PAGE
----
Nitrogen-not!

As fruit continues to ripen through the summer, plants, especially those in containers, will appreciate liquid feeding – but not with anything that is high in nitrogen. High nitrogen fertiliser, at this stage in proceedings, will encourage new foliage growth – something that saps the energy from your plants. Soft, new growth is also a magnet for sap-suckers such as aphids and white fly. Make a gentle liquid feed from compost and kelp, soaked in water.

 

Order for autumn!

 

Now is the time to think about your autumn and winter greenhouse seed supply for the coming months. Remember, you don’t have space for everything, so focus on those edibles that are your favourites, and which command the highest price in the supermarket as the temperatures dip. Give thought, also, to edibles that will contribute to the nitrogen levels in your greenhouse soil (think dwarf beans for those in warmer regions, and pea shoots for those in cooler climes). Edibles which help fumigate the soil (such as radish, and mustard greens) are also a good cool-season option. However, these vegetables are also in the brassica family, so you will need to bear in mind crop rotation if you sow them. If you are planning to be away from home over the cool seasons, and don’t require your greenhouse for food production, think about sowing a nitrogen fixing manure crop such as red clover or broad beans.

 

Zones 1 & 2

Starting over!

There’s a lot of warmth left in the season yet, and there’s no reason to bid farewell to tomatoes and courgettes over winter if you get the seeds of these plants in the ground now. Choose varieties that best suit a cooler season, and sow into containers of potting mix, 1 seed to a container, to minimise root disturbance down the track). Bring the seedlings into the greenhouse as soon as space permits. Note: if pests are a problem on existing greenhouse plants, keep your seedlings out of this zone, and rear them in a cloche as temperatures cool. Once your other plants are out of the greenhouse, treat the soil several times over a week, with an organic spray, refertilize, and bring in the winter plants.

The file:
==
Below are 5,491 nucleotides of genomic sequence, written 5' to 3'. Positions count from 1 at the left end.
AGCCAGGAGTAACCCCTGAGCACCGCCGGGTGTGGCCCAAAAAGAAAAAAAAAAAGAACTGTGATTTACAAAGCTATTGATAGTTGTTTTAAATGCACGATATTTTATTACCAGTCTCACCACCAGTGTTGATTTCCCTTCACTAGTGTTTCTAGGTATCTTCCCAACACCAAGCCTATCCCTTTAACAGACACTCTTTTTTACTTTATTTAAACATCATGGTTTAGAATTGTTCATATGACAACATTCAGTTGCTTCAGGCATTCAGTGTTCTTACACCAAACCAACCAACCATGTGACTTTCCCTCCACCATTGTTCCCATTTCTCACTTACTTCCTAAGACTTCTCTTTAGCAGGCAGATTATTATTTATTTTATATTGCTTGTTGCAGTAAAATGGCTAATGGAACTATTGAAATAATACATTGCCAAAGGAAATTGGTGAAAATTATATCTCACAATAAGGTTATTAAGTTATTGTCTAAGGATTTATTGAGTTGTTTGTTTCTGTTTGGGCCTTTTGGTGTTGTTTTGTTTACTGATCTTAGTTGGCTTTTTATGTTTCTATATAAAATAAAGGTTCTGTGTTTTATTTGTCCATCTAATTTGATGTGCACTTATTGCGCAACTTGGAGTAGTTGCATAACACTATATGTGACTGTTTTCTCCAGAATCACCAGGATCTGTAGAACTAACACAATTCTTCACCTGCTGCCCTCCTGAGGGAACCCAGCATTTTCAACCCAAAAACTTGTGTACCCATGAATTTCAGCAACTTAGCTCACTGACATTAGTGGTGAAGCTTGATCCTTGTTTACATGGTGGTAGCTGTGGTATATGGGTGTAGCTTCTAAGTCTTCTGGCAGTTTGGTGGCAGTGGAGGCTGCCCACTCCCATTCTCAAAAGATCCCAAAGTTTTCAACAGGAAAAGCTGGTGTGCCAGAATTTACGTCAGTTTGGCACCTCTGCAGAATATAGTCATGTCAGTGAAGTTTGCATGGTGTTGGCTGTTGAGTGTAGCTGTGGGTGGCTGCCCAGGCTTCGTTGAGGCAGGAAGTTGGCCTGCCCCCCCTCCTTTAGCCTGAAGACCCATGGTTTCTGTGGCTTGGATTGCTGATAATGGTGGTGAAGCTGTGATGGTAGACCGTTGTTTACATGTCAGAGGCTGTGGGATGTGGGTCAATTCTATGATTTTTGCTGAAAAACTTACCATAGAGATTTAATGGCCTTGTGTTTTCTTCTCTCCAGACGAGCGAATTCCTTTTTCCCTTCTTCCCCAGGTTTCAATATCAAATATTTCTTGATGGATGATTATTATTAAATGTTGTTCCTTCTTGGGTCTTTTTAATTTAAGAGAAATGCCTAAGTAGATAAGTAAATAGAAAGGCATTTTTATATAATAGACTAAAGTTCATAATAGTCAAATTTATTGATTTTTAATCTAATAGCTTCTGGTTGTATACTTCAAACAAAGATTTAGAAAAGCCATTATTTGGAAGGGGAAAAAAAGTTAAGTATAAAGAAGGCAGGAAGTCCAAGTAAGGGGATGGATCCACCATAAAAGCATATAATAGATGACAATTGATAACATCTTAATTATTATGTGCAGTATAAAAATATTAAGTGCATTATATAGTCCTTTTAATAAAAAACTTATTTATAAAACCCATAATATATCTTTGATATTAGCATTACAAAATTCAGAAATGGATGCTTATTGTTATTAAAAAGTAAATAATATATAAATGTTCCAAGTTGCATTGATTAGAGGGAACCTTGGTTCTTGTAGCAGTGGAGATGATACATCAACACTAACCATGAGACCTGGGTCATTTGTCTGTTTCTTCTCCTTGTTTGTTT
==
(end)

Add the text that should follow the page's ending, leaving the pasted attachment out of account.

Heat-shields

Summer is arriving later each year, and a sudden rise in February temperature may catch you unawares. The ideal temperature for a greenhouse is between 23 and 29°C, but even then, if temperatures seem satisfactory, bright sunlight can also cause damage.  You can cut back the heat and severe light with a covering of shade cloth during the hottest part of the day. You can attach the bottom of the shade mesh to the timber base then remove when the temperatures have cooled.(don’t be tempted to climb on or around your greenhouse). Alternatively you can drape shade on the insides of the tunnelhouse between the  horizontal purlins

 

Zones 3 & 4

Creating space

There’s never enough space in a greenhouse, and especially in late summer when ground is required for the edibles that bring us fresh food in autumn and early winter. To create space, choose 3 or 4 tomato vines (or chilli or capsicum bushes) that have the least number of fruit still to ripen. Snip the stems off at the base (leave the roots in the ground to feed the micro-organisms in the soil), and cut the supporting string (if any) at the top. Carry the entire plant outdoors, and hang it in a sunny, covered space where the fruit can continue to ripen.

 

Herb heaven

Tender herbs, such as tarragon, dill and parsley, can be a year-round affair in most parts of the country when sown in the greenhouse at the start of autumn. But woody herbs can also sprout fresh new growth over winter if you take rooted cuttings from them now, and plant them into the greenhouse soil. Find a sunny spot for them between your remaining summer crops, and keep the soil around them damp but not moist. Don’t be tempted to fertilise them – herbs are not generally gross feeders. Refrain from snipping off any new growth until the start of winter.

 

Sow me undercover now

Zones 1 and 2

Basil, beans, lettuce,  spring onion, tomato, zucchini.

 

Zones 3 and 4

Basil, beetroot, carrots, dwarf beans, edamame (soy beans), lettuce, NZ spinach, rocket, potatoes, zucchini.

 

Transplant me undercover now

Zones 1 & 2

Basil, cucumber, tomato, zucchini.

 

Zones 3 & 4